Published by Sourcebooks Fire on January 6th, 2015
Genres: mystery-thriller, young adult
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Keeping secrets ruined her life. But the truth might just kill her. Piper Woods can't wait for the purgatory of senior year to end. She skirts the fringes of high school like a pro until the morning she finds a notebook with mutilated photographs and a list of student sins. She's sure the book is too gruesome to be true, until pretty, popular Stella dies after a sex-tape goes viral. Everyone's sure it's suicide, but Piper remembers Stella's name from the book and begins to suspect something much worse. Drowning in secrets she doesn't want to keep, Piper's fears are confirmed when she receives an anonymous text message daring her to make things right. All she needs to do is choose a name, the name of someone who deserves to be punished...
Earlier this year, I read Natalie D Richards’ debut, Six Months Later. I thought that mystery was cleverly crafted and engaging, so when I saw she had another thriller coming out (which the same gorgeous cover concept!) I definitely had to have it. Unfortunately, the author’s sophomore effort did not work for me quite as well as I expected. The mystery was there, but the surrounding elements did nothing for me.
Though it’s not quite clear in the blurb, Gone Too Far is actually a story about revenge – specifically, those bullied exacting revenge on their tormentors. If you know anything about my tastes, you know that type of story simply isn’t for me. And if I had known that’s what I was in for, I never would have requested this title. Getting Revenge on the Bully stories don’t work for me for a number of reasons, but the most important reason is that these books spend far too much time humanizing the tormentors and demonizing the victims. We’re always shown how the bully is really hiding some secret struggle. In real life, we are always looking for reasons why the victim is to blame for the crimes committed against them. In these narratives, the victims always discover their bullies aren’t really as bad as they seem and then start to falter and doubt themselves even more. Rarely do the victims ever find redemption. Gone Too Far is not immune to this victim-blaming trope. I think it kind of comes with the territory, but I think it’s harmful in the long run to perpetuate these kinds of stories.
Another thing that really bothered me with this book was the constant insensitive remarks regarding culture and maybe even race. A few gems include comparing cafeteria territory to the Gaza Strip. Repeatedly referring to a black character as having “caramel” skin. Comparing high school popularity struggles to the Civil Rights Movement. These were especially egregious to me considering the current social climate in America and also in Gaza, but there were other ableist remarks about “psychiatric evaluation” and “mentally unstable.” Even though the character does sort of address her “tactlessness” regarding the Crazy comments, I didn’t think it was enough. This book would have been a lot better without all this mess.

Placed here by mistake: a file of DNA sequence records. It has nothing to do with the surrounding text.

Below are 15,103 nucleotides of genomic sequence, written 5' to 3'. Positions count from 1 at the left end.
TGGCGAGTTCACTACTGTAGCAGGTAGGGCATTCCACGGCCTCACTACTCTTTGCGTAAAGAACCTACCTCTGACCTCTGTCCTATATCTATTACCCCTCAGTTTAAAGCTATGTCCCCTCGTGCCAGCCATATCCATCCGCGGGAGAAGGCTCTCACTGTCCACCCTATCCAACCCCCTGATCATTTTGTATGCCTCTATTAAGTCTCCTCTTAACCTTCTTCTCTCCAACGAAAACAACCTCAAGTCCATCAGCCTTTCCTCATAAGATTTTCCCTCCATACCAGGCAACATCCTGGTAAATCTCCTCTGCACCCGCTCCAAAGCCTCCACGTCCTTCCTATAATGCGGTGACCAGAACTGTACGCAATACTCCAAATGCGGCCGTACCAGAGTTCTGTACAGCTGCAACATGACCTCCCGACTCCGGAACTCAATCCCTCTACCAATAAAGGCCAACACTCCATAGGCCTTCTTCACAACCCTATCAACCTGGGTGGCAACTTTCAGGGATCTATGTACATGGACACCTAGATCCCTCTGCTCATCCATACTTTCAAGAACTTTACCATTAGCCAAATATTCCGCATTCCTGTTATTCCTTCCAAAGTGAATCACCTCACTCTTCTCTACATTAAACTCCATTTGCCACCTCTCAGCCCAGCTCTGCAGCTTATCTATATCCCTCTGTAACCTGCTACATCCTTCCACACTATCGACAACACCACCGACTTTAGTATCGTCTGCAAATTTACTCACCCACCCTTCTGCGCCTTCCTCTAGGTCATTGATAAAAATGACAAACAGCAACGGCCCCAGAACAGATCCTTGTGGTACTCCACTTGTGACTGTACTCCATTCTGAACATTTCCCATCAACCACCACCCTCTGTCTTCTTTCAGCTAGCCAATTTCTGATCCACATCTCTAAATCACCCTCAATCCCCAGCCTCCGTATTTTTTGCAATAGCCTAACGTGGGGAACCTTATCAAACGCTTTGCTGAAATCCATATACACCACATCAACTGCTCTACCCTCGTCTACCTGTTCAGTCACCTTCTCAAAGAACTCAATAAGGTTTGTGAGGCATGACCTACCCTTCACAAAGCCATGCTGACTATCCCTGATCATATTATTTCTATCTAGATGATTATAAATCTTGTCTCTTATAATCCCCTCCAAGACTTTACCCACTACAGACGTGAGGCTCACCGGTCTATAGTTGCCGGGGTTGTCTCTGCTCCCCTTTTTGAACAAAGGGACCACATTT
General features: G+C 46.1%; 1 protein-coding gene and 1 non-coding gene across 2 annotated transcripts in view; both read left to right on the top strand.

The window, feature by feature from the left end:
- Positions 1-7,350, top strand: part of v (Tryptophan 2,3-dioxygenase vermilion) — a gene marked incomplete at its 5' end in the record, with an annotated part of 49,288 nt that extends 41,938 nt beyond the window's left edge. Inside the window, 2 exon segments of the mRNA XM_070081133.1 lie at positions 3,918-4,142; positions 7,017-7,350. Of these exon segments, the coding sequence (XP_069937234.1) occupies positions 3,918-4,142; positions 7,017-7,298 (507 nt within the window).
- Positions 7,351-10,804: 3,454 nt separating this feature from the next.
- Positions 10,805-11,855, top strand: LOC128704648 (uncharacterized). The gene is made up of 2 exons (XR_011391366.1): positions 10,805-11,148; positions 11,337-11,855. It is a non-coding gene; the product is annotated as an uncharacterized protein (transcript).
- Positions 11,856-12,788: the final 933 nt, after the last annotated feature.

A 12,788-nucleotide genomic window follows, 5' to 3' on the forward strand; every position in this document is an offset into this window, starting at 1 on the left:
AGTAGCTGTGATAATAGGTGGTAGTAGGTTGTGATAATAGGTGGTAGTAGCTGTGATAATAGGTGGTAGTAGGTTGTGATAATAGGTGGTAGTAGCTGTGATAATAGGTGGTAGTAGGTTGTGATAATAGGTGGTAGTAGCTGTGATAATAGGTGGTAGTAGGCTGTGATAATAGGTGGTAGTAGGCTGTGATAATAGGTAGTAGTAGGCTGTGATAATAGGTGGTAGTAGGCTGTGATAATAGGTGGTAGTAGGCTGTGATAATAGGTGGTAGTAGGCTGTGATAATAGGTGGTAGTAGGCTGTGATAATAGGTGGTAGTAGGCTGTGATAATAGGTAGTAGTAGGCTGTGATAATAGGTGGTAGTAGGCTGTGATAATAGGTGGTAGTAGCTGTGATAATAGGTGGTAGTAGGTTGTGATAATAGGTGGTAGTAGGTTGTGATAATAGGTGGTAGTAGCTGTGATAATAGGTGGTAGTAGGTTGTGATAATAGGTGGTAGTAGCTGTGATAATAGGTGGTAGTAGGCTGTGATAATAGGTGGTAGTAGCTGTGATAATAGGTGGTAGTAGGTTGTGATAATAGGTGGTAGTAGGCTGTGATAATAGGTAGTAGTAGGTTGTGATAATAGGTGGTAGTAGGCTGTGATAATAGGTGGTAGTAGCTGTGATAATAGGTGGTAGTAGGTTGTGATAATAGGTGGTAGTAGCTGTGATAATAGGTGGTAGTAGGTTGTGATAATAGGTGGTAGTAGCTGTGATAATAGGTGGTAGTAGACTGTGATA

Speaking of the main character, I did actually enjoy Piper a lot when she wasn’t calling everyone crazy. Her voice was actually refreshing to me and I found her proactive stance exciting to read. Even when things started spinning out of control, she was always consciously making decisions and acting on them, which I thought was awesome. And though I wouldn’t have necessarily made the same decisions as she, I was able to figure out Piper’s personal logic behind them, which I think is more important than actually agreeing with a character. I also loved Piper’s self confidence in her artwork and in her appearance. She wasn’t questioning why the popular boy liked her because of her appearance or anything like that. She was more suspicious of his timing. A romance not full of insecurities is always a plus in my book.
As for the mystery, for the majority of the book, there were two main suspects, and I admit on going back and forth between the two until right before the reveal. I loved the way the culprit was shown to us, though. That scene was exciting and had my heart racing. Aside from the obvious “who is behind this” question, we had another bully to contend with throughout the novel: Jackson Pierce. (*snort*) This guy was a grade A asshole. The book tried to excuse his behavior a little bit with some dark and murky family life business, but I’m just over guys thinking they can do this shit to girls and everyone just glossing it over because it’s really HIM that’s the victim here. Give me a fucking break. Aside from that though, I thought he actually made a pretty realistic high school villain while still making him scary.
I didn’t hate Gone Too Far but it is definitely not my favorite thriller/mystery out there. The heroine was definitely refreshing and the mystery kept me guessing for a long while. However, I don’t enjoy it when others make excuses for the horrible actions of male characters (and men in real life.) I also don’t like the way this made the actual victims of bullying turn into assholes. This type of narrative isn’t for me. But if you do enjoy a revenge fantasy, then I’d recommend you give this one a shot.